View details for DOI 10.1105/tpc.109.065490

    View details for Web of Science ID 000275926100011

    View details for PubMedID 20061554

  • Plant seeds as bioreactors for recombinant protein production BIOTECHNOLOGY ADVANCES Lau, O. S., Sun, S. S. 2009; 27 (6): 1015-1022


    Plants are attractive expression systems for the economic production of recombinant proteins. Among the different plant-based systems, plant seed is the leading platform and holds several advantages such as high protein yields and stable storage of target proteins. Significant advances in using seeds as bioreactors have occurred in the past decade, which include the first commercialized plant-derived recombinant protein. Here we review the current progress on seeds as bioreactors, with focus on the different food crops as production platforms and comprehensive strategies in optimizing recombinant protein production in seeds.

    View details for DOI 10.1016/j.biotechadv.2009.05.005

    View details for Web of Science ID 000271554200030

    View details for PubMedID 19460423

  • Effect of Arabidopsis COP10 ubiquitin E2 enhancement activity across E2 families and functional conservation among its canonical homologues BIOCHEMICAL JOURNAL Lau, O. S., Deng, X. W. 2009; 418: 683-690


    Arabidopsis thaliana COP10 (constitutive photomorphogenic 10) is a UEV [Ub (ubiquitin)-conjugating enzyme (E2) variant protein] that is required for repression of seedling photomorphogenesis in darkness. COP10 forms a complex {the CDD complex [COP10-DET1 (de-etiolated 1)-DDB1 (DNA damage binding protein 1) complex]} with DET1 and DDB1a in vivo and can enhance the activity of Ub-conjugating enzyme (E2) in vitro. To investigate whether COP10 might act as a general regulator of E2s, we tested the specificity of COP10 E2 enhancement activity across E2 families of Arabidopsis. We found that COP10 is capable of enhancing members of four E2 subgroups significantly, while having a milder effect on another. Surprisingly, we found that close canonical E2 homologues of COP10, such as UbcH5a (human ubiquitin-conjugating enzyme 5), are also capable of enhancing E2s. Furthermore, we detected direct interactions between COP10 and three of the enhanced E2s, hinting at a possible mechanism for the enhancements. The present study suggests that some E2s, including the generic Ubc4/5p families involved in many processes, might possess dual activities: the formation of the classic E2-Ub thiol ester and the previously unknown E2 enhancement activity. Therefore COP10, despite being a catalytically inactive E2, might still enhance a variety of E2s and regulate numerous aspects of plant development.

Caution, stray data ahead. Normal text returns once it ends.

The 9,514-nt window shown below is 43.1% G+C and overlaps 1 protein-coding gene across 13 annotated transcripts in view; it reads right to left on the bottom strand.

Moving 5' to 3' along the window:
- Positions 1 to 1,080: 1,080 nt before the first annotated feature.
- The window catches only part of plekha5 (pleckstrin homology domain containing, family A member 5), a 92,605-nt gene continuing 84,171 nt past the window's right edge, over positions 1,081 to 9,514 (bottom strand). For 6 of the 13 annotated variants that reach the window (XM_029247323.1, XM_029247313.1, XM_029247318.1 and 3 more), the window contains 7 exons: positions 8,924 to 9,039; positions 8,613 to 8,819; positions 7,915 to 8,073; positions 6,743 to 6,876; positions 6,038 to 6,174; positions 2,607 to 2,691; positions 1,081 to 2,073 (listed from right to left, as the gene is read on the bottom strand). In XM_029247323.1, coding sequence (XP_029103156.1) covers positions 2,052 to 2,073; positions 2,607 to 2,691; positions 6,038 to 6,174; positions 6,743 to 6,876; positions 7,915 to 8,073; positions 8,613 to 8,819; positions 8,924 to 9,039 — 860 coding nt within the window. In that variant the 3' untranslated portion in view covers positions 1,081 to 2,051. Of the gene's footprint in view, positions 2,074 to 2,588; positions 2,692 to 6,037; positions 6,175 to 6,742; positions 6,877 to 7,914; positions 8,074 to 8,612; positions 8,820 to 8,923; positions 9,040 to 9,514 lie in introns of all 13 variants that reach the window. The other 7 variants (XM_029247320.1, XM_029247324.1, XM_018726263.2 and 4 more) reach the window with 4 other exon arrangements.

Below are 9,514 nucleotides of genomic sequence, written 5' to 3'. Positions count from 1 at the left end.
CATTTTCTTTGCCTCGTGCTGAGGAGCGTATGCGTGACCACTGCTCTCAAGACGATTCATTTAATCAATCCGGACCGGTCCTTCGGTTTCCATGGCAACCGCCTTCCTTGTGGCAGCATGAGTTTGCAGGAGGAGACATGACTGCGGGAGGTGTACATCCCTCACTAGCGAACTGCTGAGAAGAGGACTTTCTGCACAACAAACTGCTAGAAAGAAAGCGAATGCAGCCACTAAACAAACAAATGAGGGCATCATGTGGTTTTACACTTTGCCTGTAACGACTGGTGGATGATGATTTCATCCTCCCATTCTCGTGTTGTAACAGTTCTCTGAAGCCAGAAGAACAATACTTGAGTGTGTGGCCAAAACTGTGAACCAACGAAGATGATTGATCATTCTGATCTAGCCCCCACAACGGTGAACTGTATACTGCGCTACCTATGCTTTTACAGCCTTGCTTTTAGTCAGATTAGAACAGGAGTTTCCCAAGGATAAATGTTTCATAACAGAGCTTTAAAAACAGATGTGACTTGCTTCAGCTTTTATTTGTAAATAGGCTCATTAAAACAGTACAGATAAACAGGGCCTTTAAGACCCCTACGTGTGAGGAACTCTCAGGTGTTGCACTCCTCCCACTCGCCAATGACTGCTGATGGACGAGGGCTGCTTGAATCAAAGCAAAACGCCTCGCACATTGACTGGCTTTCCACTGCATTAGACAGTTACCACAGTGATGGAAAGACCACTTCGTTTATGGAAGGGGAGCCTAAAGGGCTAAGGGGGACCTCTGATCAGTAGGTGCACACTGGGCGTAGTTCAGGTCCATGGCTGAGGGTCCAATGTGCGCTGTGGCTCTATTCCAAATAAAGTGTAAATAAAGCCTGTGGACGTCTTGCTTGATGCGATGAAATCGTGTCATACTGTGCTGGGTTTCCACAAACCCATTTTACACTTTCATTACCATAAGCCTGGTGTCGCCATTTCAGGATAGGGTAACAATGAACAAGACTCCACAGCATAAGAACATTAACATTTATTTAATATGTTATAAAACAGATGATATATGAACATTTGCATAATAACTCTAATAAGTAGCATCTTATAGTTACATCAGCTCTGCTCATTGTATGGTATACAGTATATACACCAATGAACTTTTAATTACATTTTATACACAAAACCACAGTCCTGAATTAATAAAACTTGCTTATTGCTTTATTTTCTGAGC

View details for DOI 10.1042/BJ20081943

    View details for Web of Science ID 000264145300020

    View details for PubMedID 19061479

  • Mammalian DET1 regulates Cul4A activity and forms stable complexes with E2 ubiquitin-conjugating enzymes MOLECULAR AND CELLULAR BIOLOGY Pick, E., Lau, O., Tsuge, T., Menon, S., Tong, Y., Dohmae, N., Plafker, S. M., Deng, X. W., Wei, N. 2007; 27 (13): 4708-4719


    DET1 (de-etiolated 1) is an essential negative regulator of plant light responses, and it is a component of the Arabidopsis thaliana CDD complex containing DDB1 and COP10 ubiquitin E2 variant. Human DET1 has recently been isolated as one of the DDB1- and Cul4A-associated factors, along with an array of WD40-containing substrate receptors of the Cul4A-DDB1 ubiquitin ligase. However, DET1 differs from conventional substrate receptors of cullin E3 ligases in both biochemical behavior and activity. Here we report that mammalian DET1 forms stable DDD-E2 complexes, consisting of DDB1, DDA1 (DET1, DDB1 associated 1), and a member of the UBE2E group of canonical ubiquitin-conjugating enzymes. DDD-E2 complexes interact with multiple ubiquitin E3 ligases. We show that the E2 component cannot maintain the ubiquitin thioester linkage once bound to the DDD core, rendering mammalian DDD-E2 equivalent to the Arabidopsis CDD complex. While free UBE2E-3 is active and able to enhance UbcH5/Cul4A activity, the DDD core specifically inhibits Cul4A-dependent polyubiquitin chain assembly in vitro. Overexpression of DET1 inhibits UV-induced CDT1 degradation in cultured cells. These findings demonstrate that the conserved DET1 complex modulates Cul4A functions by a novel mechanism.

    View details for DOI 10.1128/MCB.02432-06

    View details for Web of Science ID 000247569200010